Courts will not consider child support modifications on a “de novo” basis, even if the parties stipulate to it. The moving party always has the burden to show a change of circumstances.
Husband and Wife separated in 2006 after a 16 year marriage. Five years later, in March, 2011, they entered into a stipulated judgment which provided for child support of about $17,366 per month, consisting of base support, contributions to special needs trusts for the children (all four had serious disabilities and one was paralyzed), 100% of healthcare expenses, and 100% of high school tuition. The judgment stated that Husband’s income was about $840,000 per year ($70,000 per month) as of March, 2011. However, he had been earning approximately $1,900,000 per year ($158,000 per month) prior to their 2006 separation.
The stipulated judgment provided that any future requests by either party to modify support should be reviewed “de novo by the Court”.1
In January, 2014, Husband filed an RFO to reduce child support to guideline because his income had fallen to about $20,000 per month. He asked the family law court to calculate child based on a de novo review.
(He also requested a termination of spousal support, which is addressed separately, here, and further timeshare with one of the children, but that issue was not addressed by the Appellate Court.)
By the time Husband’s RFO was finally heard in February, 2015, he and Wife had already entered into a stipulation which took care of the period prior to January 1, 2014. Therefore, the family law court was only determining child support for the period commencing January 1, 2014.
The divorce court agreed that Husband’s income had dropped since May, 2011 but pointed out that in May, 2014, after filing his RFO, Husband joined a new company which paid him approximately $52,000 per month plus a $500,000 signing bonus, which he could keep if he met certain targets over the next two years. Therefore, the divorce court prorated the $500,000 bonus for the period May, 2014 through May, 2016, which meant that Husband’s total monthly income during that period was approximately $74,000 per month. Because that was more than it had been at the time of the March, 2011 judgment, the divorce court found no adverse circumstances warranting a modification for the period after May, 2014. The divorce court did grant a reduction for the period January, 2014 through April, 2014, before Husband began his new job, based on his income of approximately $27,000 per month. (The opinion does not state whether the reduction for that period was to guideline or something else.)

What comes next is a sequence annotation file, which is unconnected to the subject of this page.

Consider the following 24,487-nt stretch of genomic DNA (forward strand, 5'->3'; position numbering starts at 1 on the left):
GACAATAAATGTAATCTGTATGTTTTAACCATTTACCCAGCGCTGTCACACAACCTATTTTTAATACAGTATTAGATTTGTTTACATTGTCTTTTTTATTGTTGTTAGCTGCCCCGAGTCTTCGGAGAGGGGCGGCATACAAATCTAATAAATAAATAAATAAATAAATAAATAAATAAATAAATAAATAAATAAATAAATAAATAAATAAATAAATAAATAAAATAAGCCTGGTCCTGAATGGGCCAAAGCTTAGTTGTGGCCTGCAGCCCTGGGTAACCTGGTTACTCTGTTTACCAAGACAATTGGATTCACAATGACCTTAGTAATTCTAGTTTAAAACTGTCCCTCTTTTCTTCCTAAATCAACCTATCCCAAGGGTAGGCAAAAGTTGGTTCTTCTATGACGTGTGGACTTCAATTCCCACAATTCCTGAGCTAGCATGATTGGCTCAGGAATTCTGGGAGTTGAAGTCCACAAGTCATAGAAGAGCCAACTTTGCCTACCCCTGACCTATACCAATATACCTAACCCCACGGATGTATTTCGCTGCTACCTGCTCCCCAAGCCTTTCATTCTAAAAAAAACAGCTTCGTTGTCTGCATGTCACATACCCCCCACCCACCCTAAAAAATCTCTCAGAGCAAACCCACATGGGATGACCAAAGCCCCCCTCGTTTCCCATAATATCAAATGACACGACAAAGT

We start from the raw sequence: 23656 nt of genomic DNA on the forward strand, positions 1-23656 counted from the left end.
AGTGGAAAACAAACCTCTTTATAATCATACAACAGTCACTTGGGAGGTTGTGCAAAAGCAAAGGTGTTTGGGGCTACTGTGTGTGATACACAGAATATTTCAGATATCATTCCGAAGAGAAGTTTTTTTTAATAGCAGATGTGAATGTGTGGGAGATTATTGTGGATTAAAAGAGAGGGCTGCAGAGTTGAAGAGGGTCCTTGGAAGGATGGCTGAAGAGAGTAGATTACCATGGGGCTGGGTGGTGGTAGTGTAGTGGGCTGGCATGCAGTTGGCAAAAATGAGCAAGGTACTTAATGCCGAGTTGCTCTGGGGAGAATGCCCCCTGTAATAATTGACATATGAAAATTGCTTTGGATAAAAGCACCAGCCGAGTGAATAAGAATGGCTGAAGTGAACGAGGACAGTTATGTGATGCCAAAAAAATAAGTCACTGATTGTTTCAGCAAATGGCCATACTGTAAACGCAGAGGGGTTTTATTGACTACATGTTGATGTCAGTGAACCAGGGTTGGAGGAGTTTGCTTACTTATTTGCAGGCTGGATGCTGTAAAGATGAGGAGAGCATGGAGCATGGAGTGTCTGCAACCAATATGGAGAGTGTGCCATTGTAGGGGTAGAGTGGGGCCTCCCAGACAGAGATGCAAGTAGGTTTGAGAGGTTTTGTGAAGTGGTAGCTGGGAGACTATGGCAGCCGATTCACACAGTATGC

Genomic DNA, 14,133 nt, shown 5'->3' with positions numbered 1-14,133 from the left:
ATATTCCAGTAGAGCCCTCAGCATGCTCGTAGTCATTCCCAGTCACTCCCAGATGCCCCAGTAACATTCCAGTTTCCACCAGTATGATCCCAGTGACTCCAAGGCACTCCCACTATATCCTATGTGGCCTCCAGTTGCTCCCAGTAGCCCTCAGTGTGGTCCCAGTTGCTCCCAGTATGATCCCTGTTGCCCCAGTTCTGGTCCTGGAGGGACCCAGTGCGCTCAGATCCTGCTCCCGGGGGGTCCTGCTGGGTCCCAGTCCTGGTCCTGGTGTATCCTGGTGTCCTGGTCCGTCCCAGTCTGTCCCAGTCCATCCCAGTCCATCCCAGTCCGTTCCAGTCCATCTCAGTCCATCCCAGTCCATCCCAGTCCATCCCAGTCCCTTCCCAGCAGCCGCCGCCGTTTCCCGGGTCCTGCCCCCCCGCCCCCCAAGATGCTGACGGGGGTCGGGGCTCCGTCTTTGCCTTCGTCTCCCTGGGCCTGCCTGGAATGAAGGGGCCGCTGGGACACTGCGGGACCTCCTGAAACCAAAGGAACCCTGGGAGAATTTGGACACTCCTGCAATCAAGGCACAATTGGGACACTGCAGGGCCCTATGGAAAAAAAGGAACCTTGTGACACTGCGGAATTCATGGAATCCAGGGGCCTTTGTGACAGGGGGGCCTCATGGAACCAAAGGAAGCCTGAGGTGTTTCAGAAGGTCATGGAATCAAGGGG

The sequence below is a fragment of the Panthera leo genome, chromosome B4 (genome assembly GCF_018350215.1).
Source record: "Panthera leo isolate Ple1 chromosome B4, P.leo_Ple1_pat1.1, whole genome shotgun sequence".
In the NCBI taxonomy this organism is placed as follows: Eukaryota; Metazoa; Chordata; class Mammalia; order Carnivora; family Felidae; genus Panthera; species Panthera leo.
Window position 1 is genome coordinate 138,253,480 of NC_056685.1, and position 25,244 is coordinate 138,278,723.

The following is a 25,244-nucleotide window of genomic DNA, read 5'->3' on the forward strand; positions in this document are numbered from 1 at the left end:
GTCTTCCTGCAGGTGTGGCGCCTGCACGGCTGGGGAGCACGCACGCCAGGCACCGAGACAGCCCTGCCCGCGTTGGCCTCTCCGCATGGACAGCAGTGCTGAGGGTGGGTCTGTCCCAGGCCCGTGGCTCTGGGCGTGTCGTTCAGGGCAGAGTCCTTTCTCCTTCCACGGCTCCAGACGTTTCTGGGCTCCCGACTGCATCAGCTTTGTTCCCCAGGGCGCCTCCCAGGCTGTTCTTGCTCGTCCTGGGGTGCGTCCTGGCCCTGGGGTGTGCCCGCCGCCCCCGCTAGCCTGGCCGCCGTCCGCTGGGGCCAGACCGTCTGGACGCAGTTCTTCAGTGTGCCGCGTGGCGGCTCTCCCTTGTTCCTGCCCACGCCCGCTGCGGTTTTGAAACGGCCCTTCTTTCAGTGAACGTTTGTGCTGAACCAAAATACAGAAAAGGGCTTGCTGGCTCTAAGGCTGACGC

Husband appealed. He argued:
The divorce court should have averaged his income for the calendar years 2014 and 2015 separately, rather than using the periods January, 2014 through April, 2014, and May, 2014 through February, 2015.
Even if the trial court did find that his income at the time of the February, 2015 hearing was about $4,000 greater per month than at the time of the March, 2011 Judgment, it should have completed a “de novo” analysis to reduce his child support obligation to guideline.
The Appellate Court rejected both his arguments and affirmed the divorce court orders.
First, it held that divorce courts are not required to calculate income based on calendar years, and may adjust child support as appropriate to accommodate any seasonal or fluctuating income of either parent. The adjustment only needs to be fair and representative. Here, the court accommodated Husband’s $500,000 signing bonus by treating the two year period for which it was paid as one period of time for calculating support, and the period prior to his receipt of that bonus as a separate period of time. The Appellate Court found that treatment was “reasonable” and “made sense”.
It held that the provision in the parties’ stipulated judgment that future requests to modify would be reviewed “de novo” was not enforceable. Parties may contract about what constitutes a change of circumstances. Or, if parties agree to a modification, then no change of circumstances is required. But, where there is no agreement to modify, parties may not contract around the change-of-circumstances rule because of the doctrine of res judicata. The Court stated: “[Husband’s] position would reduce family law orders and judgments to mere temporary placeholders in contravention of res judicata.”
1Ordinarily, a party who wishes to reduce his above-guideline child support obligation to a guideline obligation must demonstrate a material change of circumstances. Marriage of Laudeman (2001) 92 Cal. App. 4th 1009. (There is much case law on what circumstances qualify as a “change”.) Here, Husband and Wife stipulated that either party’s request to modify child support “shall be reviewed de novo by the court.” In other words, if Husband wanted to reduce child support to the guideline amount, the Court would determine guideline from scratch, without using the findings or award in the Judgment as a starting point.